Hiking the Tongariro Alpine Crossing in New Zealand
Defying Mount Doom
“There we are. Has everyone filled out their names, nationality and phone number on the form?” In front of us is a brisk New Zealand woman. She wears sturdy boots, outdoor pants with pockets just above the knees, and a baggy woollen sweater. It is obvious that she has driven bus loads of tourists to the start of the Tongariro Alpine Crossing many times before.
“So, final note before you go. Although you know the weather forecast cannot be trusted, it states that the sun will break through in a couple of hours. If during the hike you no longer feel confident to complete the hike there’s two points of return. Call me from that point and I will pick you up here, at the starting point. Beyond the second point, there’s no cell phone coverage so you have no choice but to continue.”
I do not at all feel addressed by these words. I feel a bit uncomfortable in this tourist bus. For me, walking is about freedom and vast landscapes stretching out in front of your eyes. Simultaneously starting a 19.4 km hike with busloads of others feels like the opposite.
Besides, I have to admit that I feel too experienced for the group. The driver actually checked if no one was wearing jeans when we got on the buss at the campsite. And anyway, the DOC (Department of Conservation) had advised against walking the trail a week ago due to bad winds. So now that we were back in Whakapapa village after changing our itinerary just for this famous walk, being dropped here with loads of others surely predicted an easy hike for us?
New Zealand’s most popular one day hike
The Tongariro Alpine Crossing is a well-known and loved hiking trail. It’s famous for being New Zealand’s Northern Island’s most beautiful one day hiking trip. There are a few climbs (one of which is pretty steep) but it is not a difficult hike. That combined with the views make it attractive for almost every tourist with moderate fitness.
Mount Ngarahoe aka Mount Doom
The hike is also known for Mount Ngarahoe, to some (or should I say loads) better known as Mount Doom. Yes that’s right – the fire-spitting mountain that was the only place that could end the saga of the seven rings, and the tyranny of Sauron. That sounds promising. In terms of rough nature, and stretched landscapes I mean. A little less if our climb to the top is going to be as heavy for us as it was for Frodo.
Cold drizzle welcomes us as we make our way out of the bus. As I look around, I see hikers of all sorts and ages. There are young couples like us wearing outdoor clothing and a small backpack. Older couples with outdoor clothing, walking sticks and heavy-looking backpacks filled with water bottles and energy snacks. And there are groups less prepared young people, wearing sports shoes instead of hiking boots, and a poncho instead of a heavy-duty waterproof jacket.
Off we all go in low mist that reveals only twenty metres of our surroundings. Bright minded, my partner and I enjoy the mystique atmosphere it creates. The surroundings look enchanted like the swamp that Gollem, Sam and Frodo had to walk through on their way to Moria. (Although the scene was not filmed here at all).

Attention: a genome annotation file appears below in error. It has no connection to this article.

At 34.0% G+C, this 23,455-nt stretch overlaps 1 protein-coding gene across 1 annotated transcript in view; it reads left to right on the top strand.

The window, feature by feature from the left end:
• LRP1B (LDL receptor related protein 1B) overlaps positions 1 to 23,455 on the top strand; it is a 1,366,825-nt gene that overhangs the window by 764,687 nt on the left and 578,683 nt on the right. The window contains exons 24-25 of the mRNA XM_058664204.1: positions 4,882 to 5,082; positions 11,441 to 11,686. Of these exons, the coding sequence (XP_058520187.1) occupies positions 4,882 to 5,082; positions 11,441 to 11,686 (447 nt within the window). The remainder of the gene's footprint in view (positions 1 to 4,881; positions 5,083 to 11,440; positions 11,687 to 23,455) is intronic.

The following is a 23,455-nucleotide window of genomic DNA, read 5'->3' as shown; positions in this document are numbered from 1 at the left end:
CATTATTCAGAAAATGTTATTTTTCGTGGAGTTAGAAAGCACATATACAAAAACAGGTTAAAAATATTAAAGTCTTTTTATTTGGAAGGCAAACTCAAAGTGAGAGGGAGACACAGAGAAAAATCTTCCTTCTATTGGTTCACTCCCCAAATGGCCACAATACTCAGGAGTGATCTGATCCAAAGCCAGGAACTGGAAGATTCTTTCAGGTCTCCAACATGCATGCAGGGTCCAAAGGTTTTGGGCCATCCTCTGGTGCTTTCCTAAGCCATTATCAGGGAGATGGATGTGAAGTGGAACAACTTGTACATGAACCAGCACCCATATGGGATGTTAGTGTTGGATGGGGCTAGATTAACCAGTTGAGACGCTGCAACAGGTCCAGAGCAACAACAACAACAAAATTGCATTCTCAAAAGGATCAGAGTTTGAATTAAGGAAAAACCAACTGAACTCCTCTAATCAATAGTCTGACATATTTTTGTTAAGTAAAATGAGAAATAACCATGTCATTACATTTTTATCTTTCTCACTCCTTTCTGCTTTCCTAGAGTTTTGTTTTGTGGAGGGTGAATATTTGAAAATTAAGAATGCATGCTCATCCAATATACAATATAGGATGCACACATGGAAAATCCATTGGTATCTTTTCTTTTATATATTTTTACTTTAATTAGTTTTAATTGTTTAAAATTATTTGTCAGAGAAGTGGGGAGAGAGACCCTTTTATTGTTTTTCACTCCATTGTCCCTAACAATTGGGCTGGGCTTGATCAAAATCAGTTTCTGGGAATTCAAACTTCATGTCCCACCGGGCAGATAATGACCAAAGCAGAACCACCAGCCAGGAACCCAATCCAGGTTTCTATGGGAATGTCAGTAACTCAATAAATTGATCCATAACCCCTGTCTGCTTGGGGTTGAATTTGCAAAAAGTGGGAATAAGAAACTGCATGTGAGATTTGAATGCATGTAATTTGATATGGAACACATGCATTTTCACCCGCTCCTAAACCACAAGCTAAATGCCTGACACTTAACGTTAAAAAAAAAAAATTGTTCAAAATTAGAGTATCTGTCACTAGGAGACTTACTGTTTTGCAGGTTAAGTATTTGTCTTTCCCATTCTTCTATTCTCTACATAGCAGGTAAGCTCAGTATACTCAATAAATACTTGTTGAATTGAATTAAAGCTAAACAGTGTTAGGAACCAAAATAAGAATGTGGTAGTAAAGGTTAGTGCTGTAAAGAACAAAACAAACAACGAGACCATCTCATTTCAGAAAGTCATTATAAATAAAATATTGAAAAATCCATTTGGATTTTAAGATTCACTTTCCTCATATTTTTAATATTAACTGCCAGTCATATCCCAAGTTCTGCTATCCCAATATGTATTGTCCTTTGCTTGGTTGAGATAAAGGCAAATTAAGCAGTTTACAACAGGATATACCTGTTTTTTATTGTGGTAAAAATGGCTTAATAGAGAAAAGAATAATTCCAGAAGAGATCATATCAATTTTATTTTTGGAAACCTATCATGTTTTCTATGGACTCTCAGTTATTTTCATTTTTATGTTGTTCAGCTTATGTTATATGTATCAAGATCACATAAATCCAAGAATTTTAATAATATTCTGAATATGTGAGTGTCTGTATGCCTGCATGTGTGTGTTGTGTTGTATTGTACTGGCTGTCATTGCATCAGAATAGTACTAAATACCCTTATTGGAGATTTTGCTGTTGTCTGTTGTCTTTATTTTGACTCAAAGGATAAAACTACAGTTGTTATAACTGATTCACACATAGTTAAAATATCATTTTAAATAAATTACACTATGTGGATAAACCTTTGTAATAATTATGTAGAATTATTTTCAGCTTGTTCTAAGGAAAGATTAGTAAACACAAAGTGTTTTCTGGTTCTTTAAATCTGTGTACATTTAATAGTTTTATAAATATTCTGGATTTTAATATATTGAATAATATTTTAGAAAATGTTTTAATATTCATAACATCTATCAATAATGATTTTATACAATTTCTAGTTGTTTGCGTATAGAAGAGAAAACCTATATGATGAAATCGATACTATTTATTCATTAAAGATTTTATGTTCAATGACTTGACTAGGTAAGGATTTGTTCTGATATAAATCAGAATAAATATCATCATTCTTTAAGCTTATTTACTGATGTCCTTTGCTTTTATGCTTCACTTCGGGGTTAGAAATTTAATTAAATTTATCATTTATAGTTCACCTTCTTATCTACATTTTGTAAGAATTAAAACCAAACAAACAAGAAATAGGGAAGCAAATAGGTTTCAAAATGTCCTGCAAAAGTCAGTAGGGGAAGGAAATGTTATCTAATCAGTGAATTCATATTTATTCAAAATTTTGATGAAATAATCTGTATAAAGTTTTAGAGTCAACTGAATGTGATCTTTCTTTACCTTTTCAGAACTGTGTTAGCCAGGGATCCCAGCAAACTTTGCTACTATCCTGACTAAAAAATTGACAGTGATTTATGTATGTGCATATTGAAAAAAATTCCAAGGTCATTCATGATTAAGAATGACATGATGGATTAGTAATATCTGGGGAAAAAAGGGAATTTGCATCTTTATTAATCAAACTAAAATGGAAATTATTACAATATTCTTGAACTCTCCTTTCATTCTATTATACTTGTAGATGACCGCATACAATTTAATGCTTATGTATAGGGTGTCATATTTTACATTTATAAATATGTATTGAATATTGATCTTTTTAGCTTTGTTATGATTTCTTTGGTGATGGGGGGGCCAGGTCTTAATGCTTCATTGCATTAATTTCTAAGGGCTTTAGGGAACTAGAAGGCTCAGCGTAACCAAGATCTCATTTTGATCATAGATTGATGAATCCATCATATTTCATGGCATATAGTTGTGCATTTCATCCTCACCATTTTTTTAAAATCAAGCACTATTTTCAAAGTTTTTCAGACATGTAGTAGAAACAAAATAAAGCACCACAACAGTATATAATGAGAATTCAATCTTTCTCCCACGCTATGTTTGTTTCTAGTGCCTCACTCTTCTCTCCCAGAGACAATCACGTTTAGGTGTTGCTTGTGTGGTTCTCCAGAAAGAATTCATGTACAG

As our walking speed is usually a lot faster than that of other hikers we quickly take over the first bigger groups of hikers on the trail. This gives us some more walking space and a feeling of freedom. Unfortunately, every time we pass a group, another one looms up from the mist in front of us.
Craters and pouring rain
So we give up in that respect – after all we knew we would be walking with a lot of other people, so better to just accept that and focus on something else. The weather for instance. After two hours of walking in the drizzle and mist, we thought it was about time for the sun to show itself. But as we make our way on the first crater, heavy rain pours down on us instead. Half an hour before I had told my partner I was happy to be wearing a decent pair of outdoor trousers. I had just seen a young woman whose regular trousers were completely soaked and stuck to her legs like a legging. Now, I am the one looking like I have folded and then glued the legs of my trousers together to make it look like a legging.
This was my first moment of doubt about the skies clearing up. Nonetheless, I was still hopeful. Perhaps the sun would just wait to show itself until we reached the most beautiful part of the crossing. And would then blow dry my pants in seconds.
I might have cursed a bit when trying to pull up my soaked pants after using the Dixie toilet at the rest stop (the use of which to be honest, although terribly smelly, was pure luxury). Continuing the hike after this stop means passing point 2 – our last point of return. From there we would have to manage to get ourselves to the other side of the trail as reaching out for help with a mobile phone would no longer be possible.
We continue walking and gain height on steep steps also known as the Devil’s Staircase. My fingers are getting colder and colder. My gloves are now soaked as well. Although I know it is time to drink and eat something, I need all my breath to climb up in the thin air. Besides, I am not even capable to open the lid of my water bottle.
Finally making it to the last pair of steps, I am hoping for better weather conditions on the other side of the mountain. Instead, the wind races over this side of the volcano as if it’s a dragon blowing fire, just to show who’s in charge. By now we face the steepest part of the climb, with a chain in the rocks to help you pull yourself up. I am no longer able to protect my hands from the cold. They are so cold and hurtful that tears come rolling down my cheeks. Or is it just because I am exhausted and no longer understand why we ever wanted to walk this trail?